- Security is a load of bullsh*t. There's nothing stopping someone from compiling their lua code with a standalone lua executable, and then loading it in via a widget. Just because so far nobody has bothered to do it and put it all in plain text, doesn't mean it cant be done.
It can't do much more than block Spring using an infinite loop or allocate infinite memory or so, whereas a native AI has full access to everything the user has access to, so it can wipe all your files, install trojans, etc.
Updates to the AI require a re-release of the entire game and a version bump
No reason a game would require a full re-release on an update to a Lua AI. The only real disadvantages here are:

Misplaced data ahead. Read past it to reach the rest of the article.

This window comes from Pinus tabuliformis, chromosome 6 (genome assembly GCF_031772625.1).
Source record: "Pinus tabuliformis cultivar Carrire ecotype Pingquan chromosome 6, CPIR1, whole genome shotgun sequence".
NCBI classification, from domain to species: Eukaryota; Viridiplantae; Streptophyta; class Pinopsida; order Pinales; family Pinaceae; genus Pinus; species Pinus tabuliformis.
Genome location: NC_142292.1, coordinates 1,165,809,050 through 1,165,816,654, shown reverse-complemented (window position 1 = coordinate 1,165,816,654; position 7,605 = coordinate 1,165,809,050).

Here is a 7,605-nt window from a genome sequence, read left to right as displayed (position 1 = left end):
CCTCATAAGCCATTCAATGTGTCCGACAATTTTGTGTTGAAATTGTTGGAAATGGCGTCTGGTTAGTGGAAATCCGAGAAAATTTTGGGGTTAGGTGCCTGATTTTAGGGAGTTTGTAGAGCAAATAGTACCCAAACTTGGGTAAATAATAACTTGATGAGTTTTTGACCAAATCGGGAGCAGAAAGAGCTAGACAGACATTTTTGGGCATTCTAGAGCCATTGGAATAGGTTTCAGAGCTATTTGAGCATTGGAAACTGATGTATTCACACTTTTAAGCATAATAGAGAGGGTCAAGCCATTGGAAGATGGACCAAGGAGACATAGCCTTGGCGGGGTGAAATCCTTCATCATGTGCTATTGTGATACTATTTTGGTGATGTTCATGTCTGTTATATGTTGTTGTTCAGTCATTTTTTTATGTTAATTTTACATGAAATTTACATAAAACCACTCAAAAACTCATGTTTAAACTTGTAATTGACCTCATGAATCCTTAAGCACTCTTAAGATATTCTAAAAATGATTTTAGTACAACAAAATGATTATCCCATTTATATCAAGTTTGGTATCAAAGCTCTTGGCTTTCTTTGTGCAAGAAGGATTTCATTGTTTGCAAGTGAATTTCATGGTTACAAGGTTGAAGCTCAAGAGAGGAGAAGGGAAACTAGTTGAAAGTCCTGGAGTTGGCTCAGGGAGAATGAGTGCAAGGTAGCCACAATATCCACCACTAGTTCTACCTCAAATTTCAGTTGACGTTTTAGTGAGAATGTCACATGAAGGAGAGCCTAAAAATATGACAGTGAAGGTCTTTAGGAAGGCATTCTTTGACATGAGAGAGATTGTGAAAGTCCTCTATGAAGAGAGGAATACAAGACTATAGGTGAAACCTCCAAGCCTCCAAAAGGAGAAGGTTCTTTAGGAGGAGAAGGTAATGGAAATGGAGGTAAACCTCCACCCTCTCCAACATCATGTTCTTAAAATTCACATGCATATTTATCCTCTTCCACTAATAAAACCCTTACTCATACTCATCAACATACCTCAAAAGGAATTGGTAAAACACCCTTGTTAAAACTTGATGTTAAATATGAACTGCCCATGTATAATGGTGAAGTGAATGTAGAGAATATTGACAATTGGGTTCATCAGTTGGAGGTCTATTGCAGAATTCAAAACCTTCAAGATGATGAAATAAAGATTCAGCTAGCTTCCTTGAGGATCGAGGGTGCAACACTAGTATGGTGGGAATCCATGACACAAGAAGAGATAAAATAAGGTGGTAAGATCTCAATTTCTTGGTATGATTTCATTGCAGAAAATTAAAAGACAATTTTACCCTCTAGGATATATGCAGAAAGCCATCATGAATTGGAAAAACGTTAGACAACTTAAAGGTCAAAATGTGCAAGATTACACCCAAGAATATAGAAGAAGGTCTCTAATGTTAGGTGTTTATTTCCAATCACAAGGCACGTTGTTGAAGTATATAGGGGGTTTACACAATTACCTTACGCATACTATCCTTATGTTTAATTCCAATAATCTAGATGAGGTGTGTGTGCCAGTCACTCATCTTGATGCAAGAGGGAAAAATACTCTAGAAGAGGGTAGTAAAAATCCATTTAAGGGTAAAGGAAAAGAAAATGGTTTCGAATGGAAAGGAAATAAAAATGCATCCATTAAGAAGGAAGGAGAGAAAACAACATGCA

- It's impossible to make an AI that, when installed, is only a single file. Not much native AIs have this property either, though (only KAIK?).
- It has a worse user experience when the AI is separate (Need to pick the AI mutator for the game to be able to add the AI...)
Bundling with an archive is anticompetitive
A half decent content developer packages his mod up in an installer, thus negating the advantage of bundling AIs in the archive
So both Lua AIs and native AIs are equally anticompetitive for half decent content developers. Additionally, when a native AI is bundled you need full re-release on an update to the native AI too. (except when it is self updating, but I've yet to see that implemented [in a safe and cross-platform way])
A third major advantage of Lua AIs is that they need no compiling and work on all platforms on which Spring works. This doesn't apply to native AIs.
I agree with the other points, although IMO adapting to custom game rules and implementing APIs and stuff other than those which apply to the target game(s) may be a waste of time if the goal is simply to make a reasonable AI in the shortest amount of time possible.